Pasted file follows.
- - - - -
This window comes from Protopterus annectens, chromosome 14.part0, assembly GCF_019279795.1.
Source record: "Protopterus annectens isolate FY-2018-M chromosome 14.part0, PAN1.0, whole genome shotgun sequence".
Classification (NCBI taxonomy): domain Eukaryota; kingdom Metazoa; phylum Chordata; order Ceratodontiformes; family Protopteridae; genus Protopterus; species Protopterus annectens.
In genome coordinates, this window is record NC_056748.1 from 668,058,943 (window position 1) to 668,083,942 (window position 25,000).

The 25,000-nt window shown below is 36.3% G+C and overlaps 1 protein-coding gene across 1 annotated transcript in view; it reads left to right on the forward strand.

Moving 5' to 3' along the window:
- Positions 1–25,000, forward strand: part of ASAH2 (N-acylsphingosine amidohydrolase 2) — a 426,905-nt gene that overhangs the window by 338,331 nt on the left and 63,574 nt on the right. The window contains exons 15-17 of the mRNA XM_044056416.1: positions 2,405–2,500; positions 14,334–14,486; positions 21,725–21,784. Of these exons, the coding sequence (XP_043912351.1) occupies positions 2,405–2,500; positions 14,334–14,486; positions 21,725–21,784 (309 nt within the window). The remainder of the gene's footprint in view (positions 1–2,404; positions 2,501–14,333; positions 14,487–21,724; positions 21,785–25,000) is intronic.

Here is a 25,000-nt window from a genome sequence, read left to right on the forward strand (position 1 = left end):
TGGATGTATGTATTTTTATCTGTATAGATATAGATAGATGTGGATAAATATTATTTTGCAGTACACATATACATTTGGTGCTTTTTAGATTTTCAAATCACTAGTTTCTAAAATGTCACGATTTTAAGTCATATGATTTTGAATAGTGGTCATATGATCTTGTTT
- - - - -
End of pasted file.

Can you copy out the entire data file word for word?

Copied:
This window comes from Protopterus annectens, chromosome 14.part0, assembly GCF_019279795.1.
Source record: "Protopterus annectens isolate FY-2018-M chromosome 14.part0, PAN1.0, whole genome shotgun sequence".
Classification (NCBI taxonomy): domain Eukaryota; kingdom Metazoa; phylum Chordata; order Ceratodontiformes; family Protopteridae; genus Protopterus; species Protopterus annectens.
In genome coordinates, this window is record NC_056748.1 from 668,058,943 (window position 1) to 668,083,942 (window position 25,000).

The 25,000-nt window shown below is 36.3% G+C and overlaps 1 protein-coding gene across 1 annotated transcript in view; it reads left to right on the forward strand.

Moving 5' to 3' along the window:
- Positions 1–25,000, forward strand: part of ASAH2 (N-acylsphingosine amidohydrolase 2) — a 426,905-nt gene that overhangs the window by 338,331 nt on the left and 63,574 nt on the right. The window contains exons 15-17 of the mRNA XM_044056416.1: positions 2,405–2,500; positions 14,334–14,486; positions 21,725–21,784. Of these exons, the coding sequence (XP_043912351.1) occupies positions 2,405–2,500; positions 14,334–14,486; positions 21,725–21,784 (309 nt within the window). The remainder of the gene's footprint in view (positions 1–2,404; positions 2,501–14,333; positions 14,487–21,724; positions 21,785–25,000) is intronic.

Here is a 25,000-nt window from a genome sequence, read left to right on the forward strand (position 1 = left end):
TGGATGTATGTATTTTTATCTGTATAGATATAGATAGATGTGGATAAATATTATTTTGCAGTACACATATACATTTGGTGCTTTTTAGATTTTCAAATCACTAGTTTCTAAAATGTCACGATTTTAAGTCATATGATTTTGAATAGTGGTCATATGATCTTGTTT